Technique of mouthwash with carbohydrates “take and spat out”
Carbohydrates during exercise improve their performance, even when the exercise is intense (> 75% VO2max) and relatively short (~ 1 hour). It has been shown that rinsing mouth with carbohydrates gives a similar effect on improving the efficiency of eating them during activity, but the positive effect is not related to the losses caused during the activity (glycogen), but may be related to the central nervous system. It is believed that the taste affects the mood, and this in turn may affect the perception of effort and support for the central nervous system. It is worth noting that in a hypoglycaemic state after a hard run, the intake of a small portion of carbohydrates quickly brings relief before carbohydrates are absorbed. For now, the main conclusion is that carbohydrates, regardless of whether they are consumed or used only for mouthwashing – can improve the overall result of the exercises lasting about 1 hour.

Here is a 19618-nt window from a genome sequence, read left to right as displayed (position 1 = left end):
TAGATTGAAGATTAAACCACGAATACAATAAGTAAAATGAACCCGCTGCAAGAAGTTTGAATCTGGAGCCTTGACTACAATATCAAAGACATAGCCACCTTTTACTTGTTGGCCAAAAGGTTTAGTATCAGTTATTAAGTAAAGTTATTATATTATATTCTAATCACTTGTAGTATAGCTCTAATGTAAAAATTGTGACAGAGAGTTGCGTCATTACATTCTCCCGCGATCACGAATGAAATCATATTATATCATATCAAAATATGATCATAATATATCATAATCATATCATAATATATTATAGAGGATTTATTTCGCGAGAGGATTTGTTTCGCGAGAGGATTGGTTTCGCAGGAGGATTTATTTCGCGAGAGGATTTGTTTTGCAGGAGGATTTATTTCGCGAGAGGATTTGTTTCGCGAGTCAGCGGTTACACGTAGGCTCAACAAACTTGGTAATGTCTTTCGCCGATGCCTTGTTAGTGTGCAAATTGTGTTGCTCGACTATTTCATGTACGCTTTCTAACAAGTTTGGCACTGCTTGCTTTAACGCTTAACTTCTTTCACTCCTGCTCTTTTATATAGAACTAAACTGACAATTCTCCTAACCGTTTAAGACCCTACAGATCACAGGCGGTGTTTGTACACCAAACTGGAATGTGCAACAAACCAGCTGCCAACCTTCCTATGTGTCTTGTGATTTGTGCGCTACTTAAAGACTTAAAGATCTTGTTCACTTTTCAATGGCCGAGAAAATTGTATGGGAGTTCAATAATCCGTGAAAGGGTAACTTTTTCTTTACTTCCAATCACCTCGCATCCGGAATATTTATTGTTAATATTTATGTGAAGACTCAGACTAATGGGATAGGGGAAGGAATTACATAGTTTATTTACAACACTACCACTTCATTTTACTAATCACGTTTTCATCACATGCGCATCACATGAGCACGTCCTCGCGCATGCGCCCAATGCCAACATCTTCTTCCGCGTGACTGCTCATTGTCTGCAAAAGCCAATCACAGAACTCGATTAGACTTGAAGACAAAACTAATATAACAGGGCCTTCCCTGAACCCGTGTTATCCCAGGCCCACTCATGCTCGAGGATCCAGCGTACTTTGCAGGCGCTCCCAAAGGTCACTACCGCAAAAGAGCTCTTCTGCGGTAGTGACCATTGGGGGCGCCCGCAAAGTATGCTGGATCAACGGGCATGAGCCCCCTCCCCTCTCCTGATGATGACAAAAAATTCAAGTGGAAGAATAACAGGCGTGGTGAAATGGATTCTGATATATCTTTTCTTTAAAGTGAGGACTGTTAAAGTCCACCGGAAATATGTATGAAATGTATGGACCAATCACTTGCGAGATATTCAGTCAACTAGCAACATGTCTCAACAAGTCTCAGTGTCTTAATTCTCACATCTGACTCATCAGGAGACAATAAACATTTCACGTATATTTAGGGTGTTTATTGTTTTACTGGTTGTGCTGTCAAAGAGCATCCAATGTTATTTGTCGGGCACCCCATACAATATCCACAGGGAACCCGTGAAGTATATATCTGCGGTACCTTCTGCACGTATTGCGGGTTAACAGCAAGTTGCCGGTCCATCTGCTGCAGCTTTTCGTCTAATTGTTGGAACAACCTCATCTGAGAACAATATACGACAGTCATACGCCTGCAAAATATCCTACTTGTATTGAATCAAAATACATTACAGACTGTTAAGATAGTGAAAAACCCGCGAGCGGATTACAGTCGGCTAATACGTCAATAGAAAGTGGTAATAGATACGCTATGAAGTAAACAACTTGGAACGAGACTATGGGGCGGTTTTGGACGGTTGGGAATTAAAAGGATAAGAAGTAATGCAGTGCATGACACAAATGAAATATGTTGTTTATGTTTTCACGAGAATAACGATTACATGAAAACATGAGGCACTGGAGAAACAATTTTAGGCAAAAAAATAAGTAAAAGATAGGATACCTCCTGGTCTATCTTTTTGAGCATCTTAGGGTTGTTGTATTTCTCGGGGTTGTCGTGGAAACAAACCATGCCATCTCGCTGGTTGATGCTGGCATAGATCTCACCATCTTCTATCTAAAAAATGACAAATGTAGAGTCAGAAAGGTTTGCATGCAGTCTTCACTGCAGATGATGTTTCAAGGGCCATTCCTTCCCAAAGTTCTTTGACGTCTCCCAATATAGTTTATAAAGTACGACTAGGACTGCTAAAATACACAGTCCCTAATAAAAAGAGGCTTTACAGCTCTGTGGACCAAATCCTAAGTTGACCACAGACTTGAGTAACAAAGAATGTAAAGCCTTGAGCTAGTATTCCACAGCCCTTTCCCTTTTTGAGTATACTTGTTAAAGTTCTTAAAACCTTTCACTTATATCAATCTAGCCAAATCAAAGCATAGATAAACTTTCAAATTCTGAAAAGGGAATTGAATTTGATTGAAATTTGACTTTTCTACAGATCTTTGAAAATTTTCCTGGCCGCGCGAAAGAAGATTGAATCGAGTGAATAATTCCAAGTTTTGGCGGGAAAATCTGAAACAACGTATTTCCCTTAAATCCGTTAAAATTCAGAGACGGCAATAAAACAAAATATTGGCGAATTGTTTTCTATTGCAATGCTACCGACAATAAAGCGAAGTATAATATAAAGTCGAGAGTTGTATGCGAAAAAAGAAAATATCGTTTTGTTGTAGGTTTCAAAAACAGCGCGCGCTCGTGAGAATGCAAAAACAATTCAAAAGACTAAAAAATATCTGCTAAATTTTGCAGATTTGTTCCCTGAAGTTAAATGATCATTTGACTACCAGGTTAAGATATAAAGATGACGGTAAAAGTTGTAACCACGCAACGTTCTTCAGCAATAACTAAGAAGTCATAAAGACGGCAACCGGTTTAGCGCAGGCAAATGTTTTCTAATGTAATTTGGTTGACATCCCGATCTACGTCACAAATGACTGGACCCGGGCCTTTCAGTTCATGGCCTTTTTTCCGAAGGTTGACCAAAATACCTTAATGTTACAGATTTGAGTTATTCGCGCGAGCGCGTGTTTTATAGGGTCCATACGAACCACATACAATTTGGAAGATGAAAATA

Routine mouth rinsing with carbohydrates lasting 5-10 sec. improves the results of an effort lasting 30-70 minutes. It is suggested that the benefits of improving the results are similar to those consuming carbohydrates. However, the intake of snacks in some athletes contributes to the discomfort of the gastrointestinal tract, especially during intense exercise. In addition, rinsing and expectoration of carbohydrates may be a beneficial nutritional strategy for people who perform exercises, and for which the goal is to maintain adequate body weight. Such a strategy improves the perception of exercise and / or higher intensity of exercise without consuming additional calories.
Practical guidelines on carbohydrate intake:
It is worth remembering that the reception technique should be adapted to your body and intended training goal and tried out several times during training. People with high sensitivity from the gastrointestinal tract should start taking snacks from the smallest portions, (15 g / h), gradually increasing them to obtain a satisfactory effect.